• Repairs set for I-77 tunnel

    Some lanes of an Interstate 77 tunnel along the Virginia-West Virginia border where a truck fire occurred are being rerouted for repairs.

    July 29, 2014

  • Veterans crisis center coming to Clarksburg

    The long delays for veterans seeking medical care at VA hospitals have prompted The American Legion to plan a short-term crisis center in Clarksburg.

    July 29, 2014

  • Weekend tornado confirmed in West Virginia

    The National Weather Service has confirmed a tornado touched down in Pleasants and Ritchie counties over the weekend.

    July 29, 2014

  • Rahal: Fund VA reform ‘for our veterans’

     On the cusp of Congress’s lengthy summer break, factions sparring over legislation to strengthen health care and funding reforms for the Department of Veterans Affairs may have reached a compromise.
    Although final details are still in the works, the top two negotiators, Sen. Bernard Sanders, I-Vt., and Rep. Jeff Miller, R-Fla., released a joint statement that said they had “made significant progress toward and agreement on legislation to make VA more accountable and to help the department recruit more doctors, nurses and other health-care professionals.”

    July 29, 2014

  • Attorney general reaches $950,000 settlement with three financial groups

    West Virginia’s attorney general has reached a $950,000 settlement with three companies over allegations of antitrust law violations.

    July 28, 2014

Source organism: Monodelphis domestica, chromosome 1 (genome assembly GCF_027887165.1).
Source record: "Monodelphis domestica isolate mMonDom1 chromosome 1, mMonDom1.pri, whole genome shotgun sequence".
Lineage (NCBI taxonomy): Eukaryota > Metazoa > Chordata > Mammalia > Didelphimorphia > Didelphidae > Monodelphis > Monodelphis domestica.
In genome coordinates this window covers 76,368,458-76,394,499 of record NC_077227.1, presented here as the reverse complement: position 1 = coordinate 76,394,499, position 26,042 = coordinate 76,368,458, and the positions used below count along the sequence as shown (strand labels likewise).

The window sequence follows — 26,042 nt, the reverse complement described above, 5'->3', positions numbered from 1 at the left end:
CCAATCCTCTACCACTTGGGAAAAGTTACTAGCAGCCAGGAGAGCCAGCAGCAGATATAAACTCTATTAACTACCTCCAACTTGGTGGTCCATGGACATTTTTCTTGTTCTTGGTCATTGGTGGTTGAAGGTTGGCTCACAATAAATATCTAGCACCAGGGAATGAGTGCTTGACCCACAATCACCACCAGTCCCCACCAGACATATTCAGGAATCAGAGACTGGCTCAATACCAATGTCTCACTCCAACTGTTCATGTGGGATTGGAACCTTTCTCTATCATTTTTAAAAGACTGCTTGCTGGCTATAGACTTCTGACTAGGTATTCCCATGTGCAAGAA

• Woman convicted in teen’s slaying moved

    A Monongalia County teenager has been transferred to a state prison to complete her sentence for the slaying of another teenager.
    The Lakin Correctional Center near Point Pleasant said Friday Rachel Shoaf has been booked at the Division of Corrections prison. Shoaf turned 18 last month and had been held in a juvenile facility.

    July 26, 2014

  • Board suspends clinic operator’s license

    A West Virginia board Friday suspended the license of the operator of a pain management clinic where investigators found syringes were being reused. It was the second disciplinary action involving the doctor’s license within a decade.

    July 26, 2014

  • Candidates: Leave global warming debate to scientists

    Two West Virginia congressional hopefuls said during their first candidate forum matchup Thursday that the global warming debate is better left to scientists.
    Democrat Nick Casey and Republican Alex Mooney added that other countries should step up in reducing carbon emissions.

    July 24, 2014

  • Lawsuit filed over Dirty Girl Mud Run

    A lawsuit has been filed against the producers of a run that was canceled in Charleston in which participants were told they wouldn’t be issued refunds.

    July 24, 2014

  • WVa. man sues GM over wife's death

    A West Virginia man has filed a lawsuit against General Motors Corp., claiming a defective ignition switch in a Chevrolet Cobalt caused a 2006 accident that killed his pregnant wife.

    July 24, 2014

House Ads
Featured Ads